Feel free to pass along the link to your fellow science nerds! And, of course, quote the Devil’s Dictionary – just remember the reference! All material here is copyrighted Russ Hodge.

The Devil’s dictionary, May 21 update

finally: New updates in the Devil’s dictionary!!!

See the complete Devil’s Dictionary of Scientific Words and Phrases here.


All entries in the Devil’s Dictionary copyright 2017 by Russ Hodge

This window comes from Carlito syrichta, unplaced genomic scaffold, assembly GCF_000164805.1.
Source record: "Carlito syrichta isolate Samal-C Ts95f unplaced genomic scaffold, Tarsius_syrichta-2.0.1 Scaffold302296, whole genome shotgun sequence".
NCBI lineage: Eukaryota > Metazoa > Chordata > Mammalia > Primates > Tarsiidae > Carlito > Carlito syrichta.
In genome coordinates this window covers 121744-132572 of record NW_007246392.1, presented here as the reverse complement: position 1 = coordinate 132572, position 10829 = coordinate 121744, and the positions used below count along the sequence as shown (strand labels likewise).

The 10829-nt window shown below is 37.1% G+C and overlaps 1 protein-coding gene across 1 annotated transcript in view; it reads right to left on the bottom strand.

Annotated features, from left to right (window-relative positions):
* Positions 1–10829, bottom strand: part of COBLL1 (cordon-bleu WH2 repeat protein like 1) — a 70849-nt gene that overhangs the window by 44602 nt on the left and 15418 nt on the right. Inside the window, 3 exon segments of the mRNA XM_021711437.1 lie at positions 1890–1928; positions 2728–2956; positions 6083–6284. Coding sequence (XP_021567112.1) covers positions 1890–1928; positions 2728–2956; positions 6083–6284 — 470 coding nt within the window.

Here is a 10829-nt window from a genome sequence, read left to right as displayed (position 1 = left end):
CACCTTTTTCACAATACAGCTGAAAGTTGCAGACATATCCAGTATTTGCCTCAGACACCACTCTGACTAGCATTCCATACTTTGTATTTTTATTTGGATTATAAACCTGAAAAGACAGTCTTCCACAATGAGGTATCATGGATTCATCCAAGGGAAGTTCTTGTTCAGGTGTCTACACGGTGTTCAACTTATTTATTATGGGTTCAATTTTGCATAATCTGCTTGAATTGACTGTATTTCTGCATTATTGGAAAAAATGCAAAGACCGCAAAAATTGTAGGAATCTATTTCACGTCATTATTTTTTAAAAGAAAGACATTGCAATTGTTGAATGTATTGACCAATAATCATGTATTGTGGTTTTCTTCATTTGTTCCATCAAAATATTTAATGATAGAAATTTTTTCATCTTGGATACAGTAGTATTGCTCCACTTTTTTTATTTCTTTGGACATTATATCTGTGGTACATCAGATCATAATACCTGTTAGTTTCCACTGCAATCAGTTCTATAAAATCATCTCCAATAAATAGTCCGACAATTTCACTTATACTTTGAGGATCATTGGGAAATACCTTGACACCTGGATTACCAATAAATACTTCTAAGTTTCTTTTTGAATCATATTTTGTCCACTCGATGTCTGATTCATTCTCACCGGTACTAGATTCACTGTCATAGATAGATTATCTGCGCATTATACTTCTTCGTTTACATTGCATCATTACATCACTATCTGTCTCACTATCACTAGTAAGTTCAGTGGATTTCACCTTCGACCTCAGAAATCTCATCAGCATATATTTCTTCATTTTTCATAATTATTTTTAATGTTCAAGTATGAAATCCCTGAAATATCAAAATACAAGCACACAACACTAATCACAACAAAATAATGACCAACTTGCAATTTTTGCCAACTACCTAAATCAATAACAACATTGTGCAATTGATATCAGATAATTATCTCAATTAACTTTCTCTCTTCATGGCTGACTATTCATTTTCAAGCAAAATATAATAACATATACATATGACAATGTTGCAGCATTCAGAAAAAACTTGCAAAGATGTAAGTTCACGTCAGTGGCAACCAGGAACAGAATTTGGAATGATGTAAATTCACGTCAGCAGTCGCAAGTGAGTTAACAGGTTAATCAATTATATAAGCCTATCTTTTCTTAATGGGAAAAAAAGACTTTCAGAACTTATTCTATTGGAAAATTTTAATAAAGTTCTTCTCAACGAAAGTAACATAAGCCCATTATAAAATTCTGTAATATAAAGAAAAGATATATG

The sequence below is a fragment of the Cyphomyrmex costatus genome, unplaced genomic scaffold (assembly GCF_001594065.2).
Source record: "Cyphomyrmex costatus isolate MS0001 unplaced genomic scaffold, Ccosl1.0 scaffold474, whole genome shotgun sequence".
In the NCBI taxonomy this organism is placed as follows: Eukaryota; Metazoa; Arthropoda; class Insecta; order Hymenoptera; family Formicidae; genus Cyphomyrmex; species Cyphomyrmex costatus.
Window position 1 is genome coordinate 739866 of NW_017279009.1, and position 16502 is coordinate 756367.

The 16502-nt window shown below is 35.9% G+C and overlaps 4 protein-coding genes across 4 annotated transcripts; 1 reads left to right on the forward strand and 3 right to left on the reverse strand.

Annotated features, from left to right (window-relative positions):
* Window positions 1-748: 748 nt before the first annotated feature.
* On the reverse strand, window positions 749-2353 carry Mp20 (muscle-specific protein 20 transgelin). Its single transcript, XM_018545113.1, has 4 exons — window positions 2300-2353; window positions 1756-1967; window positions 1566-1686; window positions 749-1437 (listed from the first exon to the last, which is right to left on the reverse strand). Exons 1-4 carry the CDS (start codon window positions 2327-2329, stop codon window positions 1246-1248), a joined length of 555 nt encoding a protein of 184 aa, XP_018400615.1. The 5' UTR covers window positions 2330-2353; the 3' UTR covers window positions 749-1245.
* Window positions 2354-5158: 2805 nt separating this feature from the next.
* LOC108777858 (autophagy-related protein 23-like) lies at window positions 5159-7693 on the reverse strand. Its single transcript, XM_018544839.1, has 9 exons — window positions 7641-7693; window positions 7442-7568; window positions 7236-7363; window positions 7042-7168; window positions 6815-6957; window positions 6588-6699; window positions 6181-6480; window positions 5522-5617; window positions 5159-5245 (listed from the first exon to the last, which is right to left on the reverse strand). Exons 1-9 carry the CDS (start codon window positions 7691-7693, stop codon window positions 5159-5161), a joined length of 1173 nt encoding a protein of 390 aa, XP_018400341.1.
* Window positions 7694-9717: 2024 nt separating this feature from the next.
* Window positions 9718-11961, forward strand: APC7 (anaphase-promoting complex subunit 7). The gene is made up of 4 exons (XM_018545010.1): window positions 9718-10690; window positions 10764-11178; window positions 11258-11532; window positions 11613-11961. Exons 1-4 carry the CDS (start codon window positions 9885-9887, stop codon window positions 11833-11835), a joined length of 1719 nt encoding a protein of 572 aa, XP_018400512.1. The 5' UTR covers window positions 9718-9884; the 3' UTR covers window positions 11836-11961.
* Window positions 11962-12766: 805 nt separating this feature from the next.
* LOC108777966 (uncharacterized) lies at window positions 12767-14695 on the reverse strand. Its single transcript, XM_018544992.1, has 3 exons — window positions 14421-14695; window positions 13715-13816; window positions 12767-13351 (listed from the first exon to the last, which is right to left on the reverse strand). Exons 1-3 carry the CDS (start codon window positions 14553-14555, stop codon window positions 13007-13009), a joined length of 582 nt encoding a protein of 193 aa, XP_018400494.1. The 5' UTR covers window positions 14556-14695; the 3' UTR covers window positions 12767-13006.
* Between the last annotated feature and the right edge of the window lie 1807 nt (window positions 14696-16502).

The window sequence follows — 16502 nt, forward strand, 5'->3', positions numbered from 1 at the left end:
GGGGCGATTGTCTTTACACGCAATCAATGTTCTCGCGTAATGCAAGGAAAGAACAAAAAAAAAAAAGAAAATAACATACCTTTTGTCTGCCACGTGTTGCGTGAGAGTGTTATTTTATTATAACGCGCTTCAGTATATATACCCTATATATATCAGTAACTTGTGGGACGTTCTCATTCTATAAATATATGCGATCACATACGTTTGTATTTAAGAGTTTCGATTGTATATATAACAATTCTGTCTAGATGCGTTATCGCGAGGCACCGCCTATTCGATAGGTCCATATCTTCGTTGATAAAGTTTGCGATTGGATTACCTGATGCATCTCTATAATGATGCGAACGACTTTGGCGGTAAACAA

proboscis   a tissue extending from the front of the face which evolved as a mechanism to probe the space ahead, a bit like a blind person’s cane, or the front bumper of a car. If an animal walked slowly enough and hit an obstacle, it would first detect the impact via the proboscis, which is composed of tissue soft enough to absorb the impact providing the animal is not traveling faster than about 10 cm per second. Upon encountering an obstacle, sensors in the proboscis trigger a reflex that instinctively brakes the rest of the body before it suffers so much damage that insurance companies need to get involved. In many mammalian species this function became redundant through the evolution of whiskers, which is why the species with the longest whiskers tend to have the smallest noses (felines), and vice versa (elephants, whose tiny whiskers are purely ornamental). Derivatives include proboscuity, a habitual and socially offensive behavior in which the proboscis is inserted into places, situations or affairs where it has no business being.